Life is about to get a little more sci-fi thanks to the world's first housekeeping robot, affectionately named Rosie — after the robotic maid in The Jetsons, of course.
Maidbot is a robotics company revolutionizing the way humans clean. Created by Micah Green and Alex Levy while studying Cornell's School of Hotel Administration, the purpose of Maidbot is to clean the floors of hotel bedrooms, bathrooms, hallways, ballrooms and more to lighten the burdens of cleaning staff.
Here's how Rosie works
Through advanced sensors, Rosie uses mapping algorithms to navigate around obstructions like luggage and blankets. Rosie is equipped with a battery that can last over ten times the vacuuming power of consumer robotics solutions. The algorithms work similarly to self-driving cars.
Rosie isn't meant to replace hotel cleaning staff, rather it's meant to be used as a supplement, helping hotels reduce the high costs and inconsistencies in housekeeping.
Maidbot is tackling three major housekeeping issues: "Housekeeping is the highest variable cost regardless of the hotel, room attendants have the highest injury rates in the service sector and current commercial cleaning practices are inconsistent," according to Maidbot.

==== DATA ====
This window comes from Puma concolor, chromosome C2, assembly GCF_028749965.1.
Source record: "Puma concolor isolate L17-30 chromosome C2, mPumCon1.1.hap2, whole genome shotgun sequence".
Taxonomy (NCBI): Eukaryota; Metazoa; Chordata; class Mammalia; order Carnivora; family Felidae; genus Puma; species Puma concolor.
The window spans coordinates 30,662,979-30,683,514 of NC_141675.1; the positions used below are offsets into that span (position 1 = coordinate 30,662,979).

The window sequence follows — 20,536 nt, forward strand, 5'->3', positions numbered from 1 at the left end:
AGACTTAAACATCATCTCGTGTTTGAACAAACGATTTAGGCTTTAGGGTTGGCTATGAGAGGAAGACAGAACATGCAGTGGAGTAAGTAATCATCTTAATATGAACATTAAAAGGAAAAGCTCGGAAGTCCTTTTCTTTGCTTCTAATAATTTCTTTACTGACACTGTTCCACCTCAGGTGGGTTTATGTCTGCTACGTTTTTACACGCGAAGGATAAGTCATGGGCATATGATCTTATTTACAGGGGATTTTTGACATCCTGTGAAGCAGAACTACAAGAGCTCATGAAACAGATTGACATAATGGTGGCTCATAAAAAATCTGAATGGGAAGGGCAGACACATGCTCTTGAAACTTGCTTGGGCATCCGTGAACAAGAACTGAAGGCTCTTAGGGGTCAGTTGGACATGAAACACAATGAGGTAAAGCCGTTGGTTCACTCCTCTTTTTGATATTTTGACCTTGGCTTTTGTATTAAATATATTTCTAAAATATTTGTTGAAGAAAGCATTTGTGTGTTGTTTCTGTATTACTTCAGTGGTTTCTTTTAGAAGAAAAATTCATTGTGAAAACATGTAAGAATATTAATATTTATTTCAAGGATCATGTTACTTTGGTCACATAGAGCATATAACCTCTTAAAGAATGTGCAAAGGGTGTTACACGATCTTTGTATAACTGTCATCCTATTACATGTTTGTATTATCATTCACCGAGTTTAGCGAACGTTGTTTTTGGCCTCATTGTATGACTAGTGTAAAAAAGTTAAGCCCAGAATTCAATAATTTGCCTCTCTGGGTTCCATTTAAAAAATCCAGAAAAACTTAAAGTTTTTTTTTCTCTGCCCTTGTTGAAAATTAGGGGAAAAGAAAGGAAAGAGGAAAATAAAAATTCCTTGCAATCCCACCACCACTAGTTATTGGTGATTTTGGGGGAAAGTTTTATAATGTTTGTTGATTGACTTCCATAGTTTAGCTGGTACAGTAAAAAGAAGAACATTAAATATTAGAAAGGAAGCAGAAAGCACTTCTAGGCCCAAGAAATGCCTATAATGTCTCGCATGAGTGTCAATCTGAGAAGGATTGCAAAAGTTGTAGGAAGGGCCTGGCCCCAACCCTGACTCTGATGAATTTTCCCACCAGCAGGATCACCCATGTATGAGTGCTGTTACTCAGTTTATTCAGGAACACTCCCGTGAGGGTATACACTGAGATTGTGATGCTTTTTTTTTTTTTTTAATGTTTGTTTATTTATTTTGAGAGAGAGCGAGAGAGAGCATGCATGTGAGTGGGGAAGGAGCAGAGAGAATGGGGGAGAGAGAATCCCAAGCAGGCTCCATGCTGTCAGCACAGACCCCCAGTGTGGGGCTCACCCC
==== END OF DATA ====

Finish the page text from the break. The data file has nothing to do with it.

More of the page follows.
Hotel housekeeping staff have the highest injury rates in the service industry due to repetitive motions and the stress of lifting heavy items like beds while cleaning, according to a 2012 report from UCLA.
Maidbot is hoping to eliminate those risks, giving housekeepers the ability and time to focus on more meaningful and enjoyable work.
Rosie is currently undergoing beta-testing to develop a product that's ready for the market.
"The industry's lacking technology and the inefficiencies that come with that are crazy," Levy explained to Cornell. "We like to say where we're at with robotics is where computers were at in the 1970s. The opportunity for innovation is endless."
So if you've ever dreamed of living in the world of the Jetsons, that dream may soon become a reality.